Military Life, Motherhood, Parenting, Relationships

Dealing With Your Children When Your Spouse is Gone A lot

spouse gone a lot

Right now we are in the midst of a very big transition for our family.  You would think that as a military wife I would be used to transitions.  Unfortunately I’m still not a pro when it comes to this type of life.  The difference between this post and my first When Your Spouse Is Gone A lot post , is now I have 3 little ones, and this is the longest my husband has had to travel away since Honey Bee was little.

I pride myself on being an independent person, I guess that is why God chose me to be a military spouse.  However,  as the time got closer to my husband leaving, panic began to set in.  Each day when I looked at his packed army bags my heart grew heavy.  I had to talk myself up with daily affirmations “you can do this”.  My biggest concern wasn’t myself, it was how I was going to handle the kids all alone.

I must admit we didn’t do a great job a preparing them for his departure.  I thought that if I made it a big deal that it may cause them to worry.  Surprisingly Honey Bee (my oldest daughter) handled it the best and Bumble Bee (my 2 year old son) has taken it pretty hard.  Everyday he ask where is daddy and ask to call him.  It is difficult to explain to him that daddy will be away for awhile.  So if you are going through this here are a few things that I’m doing and wish I had did to prepare my kids.

Dealing With Your Children When Your Spouse is Gone A lot

  • Talk To Them In Advance (if they are old enough to understand) –  I really didn’t start talking to my kids until the day before my husband left because like I said above.  I didn’t want them to worry.  I think doing this will prepare older children for this type of transition.  I highly suggest getting a calendar to mark off the days.  This will provide a visual to help them better understand the concept of time.
  • Have A Support System in Place –  I’ve done a terrible job as a military spouse at building a support system.  Luckily, I do have my friends a MOPS who have been so helpful.  I’m very thankful for such a wonderful group of ladies.  Now, if you are a military spouse who feels as if you don’t have a village, I encourage you to try to create one. It can be difficult if you are a independent person (like myself), but  there is a time to put the pride aside and call on help.
  • Schedule/routine –  I can’t emphasize having a schedule  enough.  The first week my husband was gone was hard because our routine was off a bit.  It definitely showed in my children’s behavior.  So in order to gain order in my home again I created a visual schedule, chore chart and behavior chart for my kids.  It seemed to help give them structure in such a chaotic time.  Before my husband left we loosely followed a schedule and chore chart, but I found they thrive much better when having these tools. I posted them on their walls, and they follow along as the day goes by.  If their chores are done and behavior is in good standing they get a treat.

Here are the printables :

Chore Chart

Behavior Chart

  • Activities –  I don’t believe in filling a child’s schedule with a lot of activities, but I try to make it a point to get 1-2 outings week.  We usually do the mall play area or gymnastics open gym (since it is winter).  This allows the kids to let off some steam and gives me much needed free time.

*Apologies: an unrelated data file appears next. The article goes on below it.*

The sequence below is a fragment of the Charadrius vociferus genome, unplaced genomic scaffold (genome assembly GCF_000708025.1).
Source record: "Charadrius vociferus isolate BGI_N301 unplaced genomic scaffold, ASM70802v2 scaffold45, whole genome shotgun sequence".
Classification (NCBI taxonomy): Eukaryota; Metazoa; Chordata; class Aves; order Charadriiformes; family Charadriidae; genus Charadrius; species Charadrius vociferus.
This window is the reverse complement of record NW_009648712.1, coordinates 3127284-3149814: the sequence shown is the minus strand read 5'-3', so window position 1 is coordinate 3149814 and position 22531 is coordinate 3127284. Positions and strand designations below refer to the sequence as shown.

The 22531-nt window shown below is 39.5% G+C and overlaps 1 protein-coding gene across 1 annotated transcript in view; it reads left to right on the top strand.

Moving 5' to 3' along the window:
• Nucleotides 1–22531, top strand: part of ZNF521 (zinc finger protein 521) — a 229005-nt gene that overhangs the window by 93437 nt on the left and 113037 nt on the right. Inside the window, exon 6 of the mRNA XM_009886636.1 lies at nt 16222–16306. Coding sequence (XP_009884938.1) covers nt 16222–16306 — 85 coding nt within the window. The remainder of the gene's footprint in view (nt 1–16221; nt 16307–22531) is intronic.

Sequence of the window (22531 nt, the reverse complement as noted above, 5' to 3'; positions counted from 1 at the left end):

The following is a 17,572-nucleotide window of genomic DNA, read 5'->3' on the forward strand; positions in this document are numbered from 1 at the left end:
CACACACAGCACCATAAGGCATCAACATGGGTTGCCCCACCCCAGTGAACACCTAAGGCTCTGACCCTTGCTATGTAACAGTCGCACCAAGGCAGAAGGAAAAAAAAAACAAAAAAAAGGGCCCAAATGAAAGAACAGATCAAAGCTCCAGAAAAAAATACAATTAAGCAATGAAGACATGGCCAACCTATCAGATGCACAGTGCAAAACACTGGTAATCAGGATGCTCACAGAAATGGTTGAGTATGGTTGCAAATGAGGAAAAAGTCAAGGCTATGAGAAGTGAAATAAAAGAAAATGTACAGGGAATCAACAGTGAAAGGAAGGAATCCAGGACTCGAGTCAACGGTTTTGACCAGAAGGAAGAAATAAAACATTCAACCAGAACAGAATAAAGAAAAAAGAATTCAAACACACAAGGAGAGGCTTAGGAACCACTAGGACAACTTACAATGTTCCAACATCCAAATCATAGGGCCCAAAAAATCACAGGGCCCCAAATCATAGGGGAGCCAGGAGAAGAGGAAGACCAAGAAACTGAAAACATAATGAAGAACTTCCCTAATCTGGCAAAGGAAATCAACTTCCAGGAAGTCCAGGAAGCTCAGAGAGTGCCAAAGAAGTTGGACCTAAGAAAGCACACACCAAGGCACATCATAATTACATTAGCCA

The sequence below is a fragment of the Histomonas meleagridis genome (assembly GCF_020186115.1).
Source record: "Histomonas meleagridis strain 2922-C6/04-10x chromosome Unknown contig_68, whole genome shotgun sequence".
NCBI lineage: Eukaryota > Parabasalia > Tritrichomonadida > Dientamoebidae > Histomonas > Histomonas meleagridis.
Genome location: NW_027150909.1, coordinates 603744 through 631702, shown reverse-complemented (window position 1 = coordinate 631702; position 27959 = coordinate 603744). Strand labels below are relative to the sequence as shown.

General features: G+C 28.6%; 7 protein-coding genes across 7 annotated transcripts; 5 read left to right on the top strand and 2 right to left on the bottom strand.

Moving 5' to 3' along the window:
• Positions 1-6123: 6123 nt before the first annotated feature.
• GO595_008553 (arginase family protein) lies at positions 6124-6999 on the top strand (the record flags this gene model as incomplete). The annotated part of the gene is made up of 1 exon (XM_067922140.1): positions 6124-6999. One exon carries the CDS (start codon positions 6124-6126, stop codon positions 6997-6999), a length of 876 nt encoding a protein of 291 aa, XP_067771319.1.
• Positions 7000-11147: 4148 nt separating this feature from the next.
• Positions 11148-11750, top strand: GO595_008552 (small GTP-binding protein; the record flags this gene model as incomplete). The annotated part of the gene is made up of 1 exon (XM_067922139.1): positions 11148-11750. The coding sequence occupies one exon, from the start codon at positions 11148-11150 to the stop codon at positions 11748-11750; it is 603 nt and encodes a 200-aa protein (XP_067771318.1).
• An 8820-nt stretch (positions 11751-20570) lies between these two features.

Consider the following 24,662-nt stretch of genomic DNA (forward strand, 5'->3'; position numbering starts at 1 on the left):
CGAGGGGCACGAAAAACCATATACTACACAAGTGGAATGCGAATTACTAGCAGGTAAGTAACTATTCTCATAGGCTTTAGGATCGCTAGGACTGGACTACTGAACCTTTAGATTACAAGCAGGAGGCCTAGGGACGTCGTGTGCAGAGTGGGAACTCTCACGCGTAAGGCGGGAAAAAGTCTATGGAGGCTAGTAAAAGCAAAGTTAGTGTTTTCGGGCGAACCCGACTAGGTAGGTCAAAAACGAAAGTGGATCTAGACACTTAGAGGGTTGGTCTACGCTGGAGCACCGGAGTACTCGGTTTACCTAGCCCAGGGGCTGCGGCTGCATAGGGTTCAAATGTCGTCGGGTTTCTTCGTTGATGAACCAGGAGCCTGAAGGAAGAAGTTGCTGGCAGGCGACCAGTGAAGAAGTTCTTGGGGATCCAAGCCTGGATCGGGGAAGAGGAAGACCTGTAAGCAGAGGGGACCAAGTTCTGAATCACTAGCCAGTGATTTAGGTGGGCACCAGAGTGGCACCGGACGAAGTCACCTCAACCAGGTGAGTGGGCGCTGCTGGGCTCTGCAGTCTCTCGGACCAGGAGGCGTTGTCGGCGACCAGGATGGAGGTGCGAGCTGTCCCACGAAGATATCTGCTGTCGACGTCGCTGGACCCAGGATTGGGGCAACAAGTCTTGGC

• Reading Encouraging Books –  The Bible is my biggest source of encouragement. Sometimes I feel alone with no family here to help, but I understand God can and will give me the strength to be a great parent while my husband is gone.  When he first left I really felt like a failure because I wasn’t for sure I could parent without him.  However, overtime I realized that I have to and I can be great while parenting alone.  I also like reading other blogs and watching Youtube videos of moms because it encourages me to stay strong and keeping going.  Knowing that I’m not alone in my experience helps me tremendously.
  • Cry-  Yes I said it!  A good cry can do wonders for the soul!  LOL.  I had so much bottled up sadness (because I miss my husband and the kids were going crazy).  So eventually, I let it out and I let myself feel the emotions that had been so deeply rooted in my heart.  Afterwards I felt good!  I felt like my kids could sense the release of my sadness because I could tell by how their behavior shifted.

If you are a parent (or a military spouse) going through this right now, I would like to remind you that this is only for a moment.  It won’t last forever.  You can get through this season.  If there is ever a time that you feel alone just come back to this post.  I’m here and I’m going through the exact same thing.

spouse gone a lot

12 thoughts on “Dealing With Your Children When Your Spouse is Gone A lot

  1. Transitions terrify me, and you’d think I’d be good at them by now too but life is just about to get even more real for us this year haha. I love these and all the printables and yes, sometimes a good cry is needed.

  2. My husband and I never know when to tell the kids that one of us is leaving – even if it’s just for a night or two so I can’t imagine the struggle it would’ve been to know when to tell your kids! I really like your idea of giving them a countndown to help them, im going to have to remember that.

    I think of you daily. You are a great mom that can do this! ❤

  3. This pretty hard to deal with. When I was active duty and I left for training I recorded myself reading a book to my daughter. I did that so she could watch it while I was gone that helped our transition a little bit. <3 You are strong and You got this.

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